Texas Voter Suppression Law Violates Civil Rights, Judge Rules: A bench trial ov…

A bench trial over Senate Bill 1 is set for next month

Early voting for the 2022 midterm election at LBJ School of Public Affairs (Photo by John Anderson)

Remember how the state threw tens of thousands of Texans’ ballots out in 2022?

The ACLU says, all told, nearly 40,000 rejections occurred during the primary and general election in 2022. Some of those ballots were trashed because voters made mistakes writing down their ID numbers. “We’ve spoken to countless Texans whose votes were rejected when attempting to comply with the State’s broken ID-matching system,” ACLU of Texas attorney Ashley Harris said Friday.

Ballots with such errors wouldn’t have been thrown out in previous years, but voter suppression legislation enacted in 2021 – Senate Bill 1 – required early voting clerks to reject them. The national ACLU, ACLU of Texas, and other civil rights advocates sued the state over SB 1 in 2021, arguing that the law violates the Voting Rights Act, the Americans with Disabilities Act, the Civil Rights Act, and the U.S. Constitution.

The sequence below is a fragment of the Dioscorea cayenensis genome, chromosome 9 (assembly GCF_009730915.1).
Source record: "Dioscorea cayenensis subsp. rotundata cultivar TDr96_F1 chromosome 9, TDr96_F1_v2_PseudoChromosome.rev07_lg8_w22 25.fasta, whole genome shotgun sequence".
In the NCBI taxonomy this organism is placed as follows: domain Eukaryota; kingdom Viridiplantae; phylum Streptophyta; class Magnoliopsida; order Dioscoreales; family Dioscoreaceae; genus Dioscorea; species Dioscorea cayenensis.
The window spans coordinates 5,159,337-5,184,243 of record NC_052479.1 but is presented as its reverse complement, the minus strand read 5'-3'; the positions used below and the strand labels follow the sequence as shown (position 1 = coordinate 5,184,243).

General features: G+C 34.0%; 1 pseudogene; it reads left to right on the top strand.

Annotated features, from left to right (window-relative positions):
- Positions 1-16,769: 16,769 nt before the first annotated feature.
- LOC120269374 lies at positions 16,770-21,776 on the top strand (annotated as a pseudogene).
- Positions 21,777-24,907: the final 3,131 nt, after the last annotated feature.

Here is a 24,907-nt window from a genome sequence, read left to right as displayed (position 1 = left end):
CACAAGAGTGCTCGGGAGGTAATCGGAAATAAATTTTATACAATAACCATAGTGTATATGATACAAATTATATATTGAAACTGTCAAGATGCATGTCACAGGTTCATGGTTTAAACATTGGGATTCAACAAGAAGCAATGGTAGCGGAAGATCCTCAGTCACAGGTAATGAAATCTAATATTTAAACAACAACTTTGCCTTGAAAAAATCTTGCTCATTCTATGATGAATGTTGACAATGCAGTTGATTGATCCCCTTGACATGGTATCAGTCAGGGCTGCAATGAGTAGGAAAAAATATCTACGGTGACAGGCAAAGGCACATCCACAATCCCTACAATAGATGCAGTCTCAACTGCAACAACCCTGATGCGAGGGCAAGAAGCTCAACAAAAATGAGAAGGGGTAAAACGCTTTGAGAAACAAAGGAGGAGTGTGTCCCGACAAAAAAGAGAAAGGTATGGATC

Thursday, a federal court agreed with one of the ACLU’s arguments, ruling that throwing out mail-in applications and ballots because of ID number errors violates the federal Civil Rights Act. (The federal law states that “no person acting under color of law shall … deny the right of any individual to vote in any election because of an error or omission on any record or paper … if such error or omission is not material in determining whether such individual qualified under State law to vote.”)

“We are ecstatic that the Court agreed that voters should be able to vote by mail without worrying that their vote will be arbitrarily rejected,” Harris said. But the ID error element of SB 1 is only one piece of the anti-voter law – it restricts voting by mail, bans drive through voting, and empowers partisan poll watchers. A bench trial over SB 1 is set to begin September 11.

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